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09-10-2013, 08:35 PM
  #38
Wesleyy
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Quote:
Originally Posted by schuckers View Post
Kudos for all this work.

Couple overall comments. First, the rink effects on shot locations are non-linear so that the mean adjustment is generally inadequate for rinks. Might want to look at the Total Hockey Ratings (THoR) paper of Schuckers and Curro to see another possible adjustment. Second, as others have noted there is very likely a team effect (outside of rink) in your ratings that will need to be accounted for. You also should take a look at the Expected Goals model of Brian Macdonald as reference point for another expected goals model. Third, it was very nice of you to do the year to year correlation. More years would be very useful, especially considering that 2012-13 was a shortened year.
I agree that the rink bias is non-linear, but I wasn't aware of the alternatives that you mentioned. I'll look into those.

The team effect could be easily removed by using a relative variation similar to Corsi so it's not a big deal.

Quote:
Originally Posted by schuckers View Post
Kudos for all this work.
The reason that shot quality (which is what you're after here) is not utilized more is that its effects have been fleeting. I'm not one to total exclude the effects of shot quality (or average shot probability) but skepticism in this area is well warranted.
I actually have looked into many articles/studies that claim shot quality is more luck than skill, but almost everyone I've found have a flaw of some kind in their study and they also fail to explain how players are consistently able to produce the same offensive numbers in the same offensive opportunities season after season if scoring is really a roll of the dice.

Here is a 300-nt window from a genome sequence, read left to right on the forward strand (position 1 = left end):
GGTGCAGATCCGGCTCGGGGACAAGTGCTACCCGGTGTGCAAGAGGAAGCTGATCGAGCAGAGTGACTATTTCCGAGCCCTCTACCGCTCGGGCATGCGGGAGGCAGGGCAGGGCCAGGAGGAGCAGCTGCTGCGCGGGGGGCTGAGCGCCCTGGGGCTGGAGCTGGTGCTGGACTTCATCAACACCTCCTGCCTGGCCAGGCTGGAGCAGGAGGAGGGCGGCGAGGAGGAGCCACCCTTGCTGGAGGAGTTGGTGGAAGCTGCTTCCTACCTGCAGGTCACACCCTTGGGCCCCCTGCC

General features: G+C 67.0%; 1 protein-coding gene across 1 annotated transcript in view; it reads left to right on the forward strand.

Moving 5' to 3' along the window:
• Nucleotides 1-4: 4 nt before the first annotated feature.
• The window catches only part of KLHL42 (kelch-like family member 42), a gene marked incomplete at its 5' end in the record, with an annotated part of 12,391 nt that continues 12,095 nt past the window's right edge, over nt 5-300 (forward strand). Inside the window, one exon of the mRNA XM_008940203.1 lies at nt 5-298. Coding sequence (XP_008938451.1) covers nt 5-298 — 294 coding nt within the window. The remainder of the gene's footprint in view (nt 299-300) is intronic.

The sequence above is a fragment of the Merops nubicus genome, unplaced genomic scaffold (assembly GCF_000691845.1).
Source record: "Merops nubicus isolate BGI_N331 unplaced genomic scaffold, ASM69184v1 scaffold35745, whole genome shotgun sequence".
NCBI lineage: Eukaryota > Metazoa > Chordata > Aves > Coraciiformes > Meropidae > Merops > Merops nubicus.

Quote:
Originally Posted by schuckers View Post
Kudos for all this work.
Some technical details: Wilson's BPCI is not the one you want here (it's not appropriate for the type of data that you have) nor is it the one that is used in political polls. A (Bayesian) alternative would be to take (EGF + k)/(EGF+EGA+2k) where k is some number such as k=5 or 10 which would 'shrink' estimates to 50%. You might have to select k based upon a full season rather than on '12-'13.
I'm assuming a bpci is not suitable because my datatype is not exactly binomial? I'm still in highschool and my school doesn't even have a statistics course so I'm applying what I know from reading wikipedia articles, and a bpci seems to be the best solution that I know of. I know BPCIs aren't used in polls but I just wanted to familiar the reader with CIs which is why I chose to incude that part.

I'll look into the Bayesian alternative and more years of correlations when I have the chance to revise the article. Right now I've got a long list of study ideas lined up that I want to look into so it'll probably have to be after I run out of ideas.

Thanks for the comments, I really appreciate that a leader in the field like yourself took time to help me out.

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